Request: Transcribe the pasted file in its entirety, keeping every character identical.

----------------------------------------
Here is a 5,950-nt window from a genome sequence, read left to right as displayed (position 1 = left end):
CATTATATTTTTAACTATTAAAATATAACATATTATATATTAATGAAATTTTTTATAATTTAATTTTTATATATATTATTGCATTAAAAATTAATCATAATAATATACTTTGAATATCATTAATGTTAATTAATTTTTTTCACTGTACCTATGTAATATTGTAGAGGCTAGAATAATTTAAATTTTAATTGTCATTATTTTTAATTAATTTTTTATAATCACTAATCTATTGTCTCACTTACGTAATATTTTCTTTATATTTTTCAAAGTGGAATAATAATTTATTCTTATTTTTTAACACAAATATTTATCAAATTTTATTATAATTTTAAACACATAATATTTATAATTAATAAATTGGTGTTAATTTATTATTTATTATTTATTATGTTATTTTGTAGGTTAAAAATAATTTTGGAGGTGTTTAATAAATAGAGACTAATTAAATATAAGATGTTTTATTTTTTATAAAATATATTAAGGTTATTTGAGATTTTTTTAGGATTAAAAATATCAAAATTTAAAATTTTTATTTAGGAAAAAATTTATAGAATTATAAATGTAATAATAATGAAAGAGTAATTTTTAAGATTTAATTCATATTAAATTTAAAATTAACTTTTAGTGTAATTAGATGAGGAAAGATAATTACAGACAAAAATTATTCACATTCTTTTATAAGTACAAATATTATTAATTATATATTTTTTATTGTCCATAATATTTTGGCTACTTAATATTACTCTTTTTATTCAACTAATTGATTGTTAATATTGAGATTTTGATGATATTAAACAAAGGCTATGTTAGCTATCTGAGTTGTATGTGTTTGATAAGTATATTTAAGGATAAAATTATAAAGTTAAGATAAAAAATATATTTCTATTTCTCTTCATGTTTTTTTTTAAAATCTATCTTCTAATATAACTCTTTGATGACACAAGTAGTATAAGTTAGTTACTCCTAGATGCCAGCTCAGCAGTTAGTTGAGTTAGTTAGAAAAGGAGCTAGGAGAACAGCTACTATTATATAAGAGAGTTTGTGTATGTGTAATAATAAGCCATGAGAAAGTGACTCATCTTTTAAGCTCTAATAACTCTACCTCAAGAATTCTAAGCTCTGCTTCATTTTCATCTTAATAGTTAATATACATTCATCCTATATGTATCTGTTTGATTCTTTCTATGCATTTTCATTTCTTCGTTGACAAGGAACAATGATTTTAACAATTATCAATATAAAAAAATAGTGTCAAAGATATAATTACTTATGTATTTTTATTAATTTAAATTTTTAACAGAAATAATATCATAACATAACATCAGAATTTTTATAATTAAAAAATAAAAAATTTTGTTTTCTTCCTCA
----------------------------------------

Here is a 5,950-nt window from a genome sequence, read left to right as displayed (position 1 = left end):
CATTATATTTTTAACTATTAAAATATAACATATTATATATTAATGAAATTTTTTATAATTTAATTTTTATATATATTATTGCATTAAAAATTAATCATAATAATATACTTTGAATATCATTAATGTTAATTAATTTTTTTCACTGTACCTATGTAATATTGTAGAGGCTAGAATAATTTAAATTTTAATTGTCATTATTTTTAATTAATTTTTTATAATCACTAATCTATTGTCTCACTTACGTAATATTTTCTTTATATTTTTCAAAGTGGAATAATAATTTATTCTTATTTTTTAACACAAATATTTATCAAATTTTATTATAATTTTAAACACATAATATTTATAATTAATAAATTGGTGTTAATTTATTATTTATTATTTATTATGTTATTTTGTAGGTTAAAAATAATTTTGGAGGTGTTTAATAAATAGAGACTAATTAAATATAAGATGTTTTATTTTTTATAAAATATATTAAGGTTATTTGAGATTTTTTTAGGATTAAAAATATCAAAATTTAAAATTTTTATTTAGGAAAAAATTTATAGAATTATAAATGTAATAATAATGAAAGAGTAATTTTTAAGATTTAATTCATATTAAATTTAAAATTAACTTTTAGTGTAATTAGATGAGGAAAGATAATTACAGACAAAAATTATTCACATTCTTTTATAAGTACAAATATTATTAATTATATATTTTTTATTGTCCATAATATTTTGGCTACTTAATATTACTCTTTTTATTCAACTAATTGATTGTTAATATTGAGATTTTGATGATATTAAACAAAGGCTATGTTAGCTATCTGAGTTGTATGTGTTTGATAAGTATATTTAAGGATAAAATTATAAAGTTAAGATAAAAAATATATTTCTATTTCTCTTCATGTTTTTTTTTAAAATCTATCTTCTAATATAACTCTTTGATGACACAAGTAGTATAAGTTAGTTACTCCTAGATGCCAGCTCAGCAGTTAGTTGAGTTAGTTAGAAAAGGAGCTAGGAGAACAGCTACTATTATATAAGAGAGTTTGTGTATGTGTAATAATAAGCCATGAGAAAGTGACTCATCTTTTAAGCTCTAATAACTCTACCTCAAGAATTCTAAGCTCTGCTTCATTTTCATCTTAATAGTTAATATACATTCATCCTATATGTATCTGTTTGATTCTTTCTATGCATTTTCATTTCTTCGTTGACAAGGAACAATGATTTTAACAATTATCAATATAAAAAAATAGTGTCAAAGATATAATTACTTATGTATTTTTATTAATTTAAATTTTTAACAGAAATAATATCATAACATAACATCAGAATTTTTATAATTAAAAAATAAAAAATTTTGTTTTCTTCCTCA